“It is important to set oneself daily jobs and targets during isolation, because without them, we can succumb to feelings of low mood and depression as are commonly seen in the unemployed. Work gives a set and reassuring structure to our lives, and without this, many of us can start to slide into apathy and low motivation. Unfortunately, the lockdown has had exactly the same effect.”
Need a hand getting active? Then take a look at our round-up of the best fitness trackers. If you want to exercise at home, consider one of the best treadmills for walking and running indoors. Also stock up on tips from a registered dietician for healthy eating during lockdown, or learn how to protect your mental health when working from home.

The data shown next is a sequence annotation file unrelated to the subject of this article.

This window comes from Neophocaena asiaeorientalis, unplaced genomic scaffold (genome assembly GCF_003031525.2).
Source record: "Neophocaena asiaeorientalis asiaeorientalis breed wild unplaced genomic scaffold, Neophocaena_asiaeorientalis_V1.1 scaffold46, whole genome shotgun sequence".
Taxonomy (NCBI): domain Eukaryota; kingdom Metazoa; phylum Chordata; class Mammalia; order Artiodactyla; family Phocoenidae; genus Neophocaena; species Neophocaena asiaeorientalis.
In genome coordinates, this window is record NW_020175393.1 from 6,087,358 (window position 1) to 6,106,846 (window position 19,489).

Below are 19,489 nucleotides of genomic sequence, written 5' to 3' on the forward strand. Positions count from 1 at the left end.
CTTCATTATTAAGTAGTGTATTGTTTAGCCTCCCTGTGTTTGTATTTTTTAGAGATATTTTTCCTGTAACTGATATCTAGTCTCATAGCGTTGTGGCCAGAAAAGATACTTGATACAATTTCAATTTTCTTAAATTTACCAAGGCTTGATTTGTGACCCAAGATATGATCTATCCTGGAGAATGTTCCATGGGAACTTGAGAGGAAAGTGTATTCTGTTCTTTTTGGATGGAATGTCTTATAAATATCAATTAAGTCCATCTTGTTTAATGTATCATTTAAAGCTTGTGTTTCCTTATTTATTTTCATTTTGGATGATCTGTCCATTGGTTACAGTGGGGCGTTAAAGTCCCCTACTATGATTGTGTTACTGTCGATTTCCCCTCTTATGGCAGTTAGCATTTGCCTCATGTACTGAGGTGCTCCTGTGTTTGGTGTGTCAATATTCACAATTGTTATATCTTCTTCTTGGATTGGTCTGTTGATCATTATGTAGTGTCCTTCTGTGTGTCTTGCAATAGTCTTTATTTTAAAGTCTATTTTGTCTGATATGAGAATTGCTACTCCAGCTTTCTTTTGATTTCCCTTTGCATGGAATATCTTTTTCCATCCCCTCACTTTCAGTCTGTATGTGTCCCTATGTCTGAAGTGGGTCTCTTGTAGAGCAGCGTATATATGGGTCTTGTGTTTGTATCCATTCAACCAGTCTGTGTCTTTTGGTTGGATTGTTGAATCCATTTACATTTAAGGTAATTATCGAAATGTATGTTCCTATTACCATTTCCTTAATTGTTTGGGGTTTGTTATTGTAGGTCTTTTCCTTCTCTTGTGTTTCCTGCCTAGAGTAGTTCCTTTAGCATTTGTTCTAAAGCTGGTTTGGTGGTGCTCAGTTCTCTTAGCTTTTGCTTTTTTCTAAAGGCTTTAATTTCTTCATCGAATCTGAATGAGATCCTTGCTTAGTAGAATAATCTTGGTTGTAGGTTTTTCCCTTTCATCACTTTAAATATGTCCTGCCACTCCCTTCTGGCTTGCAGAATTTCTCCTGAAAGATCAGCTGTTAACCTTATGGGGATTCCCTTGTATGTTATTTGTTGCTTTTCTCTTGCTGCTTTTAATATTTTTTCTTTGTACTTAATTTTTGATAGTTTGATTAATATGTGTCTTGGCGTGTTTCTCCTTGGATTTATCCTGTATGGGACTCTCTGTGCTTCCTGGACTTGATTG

12. Do I have COVID-19 or allergies?
“The ongoing pandemic coincides very much with hayfever season, unfortunately, so symptoms that we may have had without raising an eyebrow a year ago are now causing members of the public to isolate for fear they have contracted COVID-19.
"However, the usual antihistamine tablets and steroid nasal sprays and drops are unlikely to have any positive effect if you are indeed suffering from COVID-19, and I would suggest using them as you have always done should these symptoms arise. If they are effective, your symptoms are much more likely to be due to a cold or hayfever, and if they are not, you may be suffering from COVID-19.”
Learn more about coronavirus symptoms vs seasonal allergies from a leading allergist.